Last Month in Music
Last Month in Music: November 2013
Compfight cc via Brett Jordan
This will be my twelfth “Last Month in Music” column for the Alibi, so that means I’ve been going to local shows and writing about them here for a full year now. Sweet. During that time, I’ve met the woman who may be the love of my life, Mauro Woody―who was singing and playing keyboards for The Glass Menageries―in November; got to judge a pair of awesome hip-hop competitions; literally fainted from the intensity of a metal show of Hell’s; and had my ears ring for days afterward every time I saw Sad Baby Wolf.
I also saw a lot of wonderful shows this year I never managed to find space to write about but still think about with some frequency. For instance, I often think back on Bigawatt at Sister playing in an almost Polyphonic Spree-sized incarnation, playing a set that convinced me that no wave (late-’70s experimental noise-punk) isn’t dead―it just went underground, got stranger and picked up a bass saxophone along the way. That was a fascinating show I keep going over in my head as if it was something alien to decipher.
And I remember walking down Gold Avenue on a fall day and hearing the wind course through two trees , trees whose every branch held dried seedpods, rattling every one loudly, as if urgently asking something inscrutable―and I remember thinking, It is, and however it’s made, music is the best. I love it.
I remember the all-women surf-punk-psychedelic Klondykes on two separate occasions, at Gold House and Low Spirits, working the crowd like snake-charmers playing a roomful of eager cobras. I particularly remember Adeline Colette’s startling Neil Young-style guitar-work―those stabby notes slashing through the gorgeous curtains of sound that the rest of the band draped over everything. I remember The Fucking Adventures, a CanyonLands/Loki side project twice at Iron Haus―rest in peace, Iron Haus, you were an unforgettable venue―making everyone dance to looped synth notes and frantic, semi-scat-style singing. I remember the 5 Star Motelles at Low Spirits, all of them in skeletal Dia de los Muertos makeup, singing shimmering ’60s-girl group-style harmonies on songs as unlikely as the Pixies’ “Wave of Mutilation.” And I remember walking down Gold Avenue on a fall day and hearing the wind course through two trees, trees whose every branch held dried seedpods, rattling every one loudly, as if urgently asking something inscrutable―and I remember thinking, Music is the best. However it’s made, music is the best. And I love it.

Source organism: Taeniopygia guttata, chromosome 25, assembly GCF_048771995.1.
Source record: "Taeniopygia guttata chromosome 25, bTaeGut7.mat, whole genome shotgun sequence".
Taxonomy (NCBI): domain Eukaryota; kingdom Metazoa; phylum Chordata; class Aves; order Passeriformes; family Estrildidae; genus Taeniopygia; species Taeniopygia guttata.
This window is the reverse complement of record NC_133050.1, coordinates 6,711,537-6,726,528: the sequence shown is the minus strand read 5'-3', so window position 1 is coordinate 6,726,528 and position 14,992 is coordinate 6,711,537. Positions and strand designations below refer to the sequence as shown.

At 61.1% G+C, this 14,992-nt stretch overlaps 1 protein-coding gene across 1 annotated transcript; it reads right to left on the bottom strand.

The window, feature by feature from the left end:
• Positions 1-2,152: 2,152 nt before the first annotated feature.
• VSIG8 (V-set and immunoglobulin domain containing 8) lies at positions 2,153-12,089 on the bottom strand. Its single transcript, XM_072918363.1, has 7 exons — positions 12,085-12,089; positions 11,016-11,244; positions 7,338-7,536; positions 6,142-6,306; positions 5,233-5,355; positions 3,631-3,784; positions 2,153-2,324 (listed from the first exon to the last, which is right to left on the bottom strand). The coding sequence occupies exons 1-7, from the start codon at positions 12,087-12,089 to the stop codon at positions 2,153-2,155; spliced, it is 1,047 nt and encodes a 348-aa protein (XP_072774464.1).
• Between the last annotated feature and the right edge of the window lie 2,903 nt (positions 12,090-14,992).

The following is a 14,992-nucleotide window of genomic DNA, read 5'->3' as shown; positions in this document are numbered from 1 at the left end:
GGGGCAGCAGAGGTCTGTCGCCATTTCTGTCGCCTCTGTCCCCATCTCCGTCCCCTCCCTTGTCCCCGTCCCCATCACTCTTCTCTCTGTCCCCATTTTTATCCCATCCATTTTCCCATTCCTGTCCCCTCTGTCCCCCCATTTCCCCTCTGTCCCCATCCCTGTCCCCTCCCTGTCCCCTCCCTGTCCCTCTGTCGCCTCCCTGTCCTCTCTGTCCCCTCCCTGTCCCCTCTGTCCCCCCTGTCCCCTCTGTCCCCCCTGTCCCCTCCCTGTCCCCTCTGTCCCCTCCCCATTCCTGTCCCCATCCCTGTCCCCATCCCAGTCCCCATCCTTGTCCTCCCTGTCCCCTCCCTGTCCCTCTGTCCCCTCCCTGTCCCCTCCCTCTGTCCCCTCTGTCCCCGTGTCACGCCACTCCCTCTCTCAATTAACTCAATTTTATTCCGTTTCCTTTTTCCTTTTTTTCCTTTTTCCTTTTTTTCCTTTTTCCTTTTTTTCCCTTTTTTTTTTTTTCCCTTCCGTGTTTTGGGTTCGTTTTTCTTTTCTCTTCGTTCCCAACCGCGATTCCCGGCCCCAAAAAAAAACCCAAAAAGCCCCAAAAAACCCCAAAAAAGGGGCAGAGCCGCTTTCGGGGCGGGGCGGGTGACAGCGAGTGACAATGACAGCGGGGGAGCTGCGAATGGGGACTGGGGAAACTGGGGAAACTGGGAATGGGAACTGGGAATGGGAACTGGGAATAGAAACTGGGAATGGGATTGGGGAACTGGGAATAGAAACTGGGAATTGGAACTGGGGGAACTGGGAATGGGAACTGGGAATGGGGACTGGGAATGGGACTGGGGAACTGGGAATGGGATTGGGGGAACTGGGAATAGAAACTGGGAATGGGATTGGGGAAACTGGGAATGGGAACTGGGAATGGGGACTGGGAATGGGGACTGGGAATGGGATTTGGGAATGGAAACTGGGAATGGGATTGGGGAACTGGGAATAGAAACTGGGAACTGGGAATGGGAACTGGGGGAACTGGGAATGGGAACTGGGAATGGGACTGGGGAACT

I saw some really memorable shows last month as well. One of the best was on Nov. 8, in Santa Fe, at the Product Division―a warehouse/former art gallery where ultra-cool people now live and host shows―where I saw Lady Uranium, Lady Gloves and Lady Lazarus. Lady Uranium is Mauro, who I’ve seen perform dozens of times, but this was probably my favorite show ever of hers. She had been sick and was a little loopy from cold medicine, but I guess that works for her. I’ll never forget her storming into the sitting audience, singing in loud spirals, un-mic’d, as her synths played loops of sound around her, tying her up in her own voice. (Her first EP, Vulpes Vulpes, will be out soon.) Lady Gloves is actually two guys from Santa Fe who make beautiful electronic bedroom pop―cerebral, fragile dance music―sounding like flashing cottonwood leaves―like light scattering into an abandoned building through holes in an ancient roof. And California’s Lady Lazarus closed that night with one of the quietest yet most immersive sets I have ever heard. Just her and keyboards, as loud as the loudest silence. It was liquid. Hypnotic. It felt likely to me that everyone in the room was thinking or feeling something profound. It was just that kind of music, deep melody, deep texture, the kind that guides you without pressure into missing people you love and who are gone, into feeling your deepest feelings, into contemplating your own life and death with a clear and accepting mind.
Life is fascinating and hard and beautiful―and nothing reminds me of all that more, or more often, than music. Music may be humanity’s only lucid response to the questions sung to us by the wind through the trees―and it’s only lucid because it’s a response we make in nature’s own language, in a language that’s older than all of us.